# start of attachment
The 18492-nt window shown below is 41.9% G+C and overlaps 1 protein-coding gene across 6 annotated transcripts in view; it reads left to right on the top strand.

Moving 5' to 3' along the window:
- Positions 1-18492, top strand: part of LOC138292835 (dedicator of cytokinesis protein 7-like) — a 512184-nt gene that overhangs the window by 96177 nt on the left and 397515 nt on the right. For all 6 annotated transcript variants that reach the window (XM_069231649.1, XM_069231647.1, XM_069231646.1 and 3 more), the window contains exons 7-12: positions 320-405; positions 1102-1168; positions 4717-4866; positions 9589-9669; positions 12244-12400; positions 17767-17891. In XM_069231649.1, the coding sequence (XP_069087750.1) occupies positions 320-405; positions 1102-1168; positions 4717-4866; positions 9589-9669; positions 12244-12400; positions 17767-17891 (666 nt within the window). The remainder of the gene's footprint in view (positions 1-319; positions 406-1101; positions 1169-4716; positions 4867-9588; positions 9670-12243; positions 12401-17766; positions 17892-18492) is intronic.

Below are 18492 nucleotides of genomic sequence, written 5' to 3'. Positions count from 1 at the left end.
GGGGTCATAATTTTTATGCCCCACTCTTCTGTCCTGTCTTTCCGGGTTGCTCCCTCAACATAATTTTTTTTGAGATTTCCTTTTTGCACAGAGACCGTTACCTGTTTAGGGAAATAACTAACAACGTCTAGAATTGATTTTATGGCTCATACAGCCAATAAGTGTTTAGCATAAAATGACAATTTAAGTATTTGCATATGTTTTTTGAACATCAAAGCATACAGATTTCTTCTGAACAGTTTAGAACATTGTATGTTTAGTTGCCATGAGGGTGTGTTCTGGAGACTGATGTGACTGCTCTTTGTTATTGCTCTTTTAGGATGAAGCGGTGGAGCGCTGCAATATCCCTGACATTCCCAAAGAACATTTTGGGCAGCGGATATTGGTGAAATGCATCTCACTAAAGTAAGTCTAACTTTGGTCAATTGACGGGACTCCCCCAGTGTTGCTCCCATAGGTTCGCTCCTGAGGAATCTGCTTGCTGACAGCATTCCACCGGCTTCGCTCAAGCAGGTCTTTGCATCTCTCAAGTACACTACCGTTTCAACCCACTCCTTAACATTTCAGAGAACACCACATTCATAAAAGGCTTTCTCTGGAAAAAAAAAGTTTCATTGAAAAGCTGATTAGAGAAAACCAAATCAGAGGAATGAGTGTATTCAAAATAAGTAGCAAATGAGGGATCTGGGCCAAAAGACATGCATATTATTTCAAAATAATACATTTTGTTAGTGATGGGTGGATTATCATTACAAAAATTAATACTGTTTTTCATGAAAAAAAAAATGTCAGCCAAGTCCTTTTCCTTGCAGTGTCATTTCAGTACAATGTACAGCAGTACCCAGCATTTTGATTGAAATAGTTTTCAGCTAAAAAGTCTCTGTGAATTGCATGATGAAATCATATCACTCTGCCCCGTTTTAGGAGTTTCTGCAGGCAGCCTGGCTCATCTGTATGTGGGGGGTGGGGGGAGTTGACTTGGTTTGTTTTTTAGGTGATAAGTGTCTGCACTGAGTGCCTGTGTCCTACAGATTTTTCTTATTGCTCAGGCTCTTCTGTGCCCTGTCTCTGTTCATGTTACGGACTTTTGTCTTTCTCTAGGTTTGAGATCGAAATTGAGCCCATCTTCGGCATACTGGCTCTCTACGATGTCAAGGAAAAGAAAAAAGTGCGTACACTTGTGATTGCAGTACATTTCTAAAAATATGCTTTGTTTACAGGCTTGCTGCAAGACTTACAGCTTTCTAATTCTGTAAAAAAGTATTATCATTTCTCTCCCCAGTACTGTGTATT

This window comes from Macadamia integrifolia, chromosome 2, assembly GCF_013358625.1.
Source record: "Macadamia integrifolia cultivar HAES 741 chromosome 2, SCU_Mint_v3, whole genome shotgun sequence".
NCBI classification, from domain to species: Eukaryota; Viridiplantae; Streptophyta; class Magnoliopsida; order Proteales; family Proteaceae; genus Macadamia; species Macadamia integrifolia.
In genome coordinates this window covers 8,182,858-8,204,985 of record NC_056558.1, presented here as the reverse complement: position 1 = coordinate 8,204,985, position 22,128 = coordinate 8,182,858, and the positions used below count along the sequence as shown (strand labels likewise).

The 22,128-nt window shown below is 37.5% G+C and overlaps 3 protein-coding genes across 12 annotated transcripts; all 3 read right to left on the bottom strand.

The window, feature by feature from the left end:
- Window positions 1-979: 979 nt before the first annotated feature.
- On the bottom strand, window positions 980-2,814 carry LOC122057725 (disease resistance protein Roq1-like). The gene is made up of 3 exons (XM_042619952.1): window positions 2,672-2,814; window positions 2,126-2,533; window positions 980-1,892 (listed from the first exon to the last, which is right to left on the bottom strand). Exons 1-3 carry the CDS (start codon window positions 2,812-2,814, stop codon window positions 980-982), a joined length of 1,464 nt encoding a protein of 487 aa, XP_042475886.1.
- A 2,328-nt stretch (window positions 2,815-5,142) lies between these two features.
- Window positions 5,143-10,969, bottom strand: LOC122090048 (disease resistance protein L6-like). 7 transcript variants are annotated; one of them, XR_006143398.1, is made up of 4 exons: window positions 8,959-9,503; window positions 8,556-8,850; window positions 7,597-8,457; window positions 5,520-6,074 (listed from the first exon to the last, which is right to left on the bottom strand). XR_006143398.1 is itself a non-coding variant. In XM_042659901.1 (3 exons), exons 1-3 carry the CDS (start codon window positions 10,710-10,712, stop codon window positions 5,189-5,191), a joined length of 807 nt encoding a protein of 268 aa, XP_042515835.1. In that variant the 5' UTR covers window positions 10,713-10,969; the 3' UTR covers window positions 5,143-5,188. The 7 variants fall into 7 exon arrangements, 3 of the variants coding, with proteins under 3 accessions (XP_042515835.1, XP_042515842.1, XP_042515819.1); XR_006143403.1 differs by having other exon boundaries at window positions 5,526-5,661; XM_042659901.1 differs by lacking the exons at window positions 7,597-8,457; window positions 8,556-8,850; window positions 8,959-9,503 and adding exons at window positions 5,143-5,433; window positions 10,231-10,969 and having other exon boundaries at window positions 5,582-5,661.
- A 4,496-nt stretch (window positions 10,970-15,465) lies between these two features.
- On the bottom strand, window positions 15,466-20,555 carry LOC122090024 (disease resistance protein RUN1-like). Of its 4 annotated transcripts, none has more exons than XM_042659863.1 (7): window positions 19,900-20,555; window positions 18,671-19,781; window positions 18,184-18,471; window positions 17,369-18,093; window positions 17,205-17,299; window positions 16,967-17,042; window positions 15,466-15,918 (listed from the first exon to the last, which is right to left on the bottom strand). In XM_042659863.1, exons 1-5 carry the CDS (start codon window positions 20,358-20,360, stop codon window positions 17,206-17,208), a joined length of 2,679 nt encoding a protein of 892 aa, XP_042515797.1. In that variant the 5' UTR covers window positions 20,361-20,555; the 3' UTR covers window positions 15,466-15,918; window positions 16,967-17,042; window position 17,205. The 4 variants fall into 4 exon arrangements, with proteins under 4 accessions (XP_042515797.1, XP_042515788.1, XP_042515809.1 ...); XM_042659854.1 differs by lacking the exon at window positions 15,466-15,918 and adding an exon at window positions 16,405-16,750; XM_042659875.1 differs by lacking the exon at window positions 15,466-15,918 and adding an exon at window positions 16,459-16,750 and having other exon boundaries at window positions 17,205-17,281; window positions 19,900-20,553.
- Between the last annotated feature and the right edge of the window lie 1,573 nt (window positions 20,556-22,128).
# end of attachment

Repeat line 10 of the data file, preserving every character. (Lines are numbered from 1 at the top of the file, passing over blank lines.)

The 22,128-nt window shown below is 37.5% G+C and overlaps 3 protein-coding genes across 12 annotated transcripts; all 3 read right to left on the bottom strand.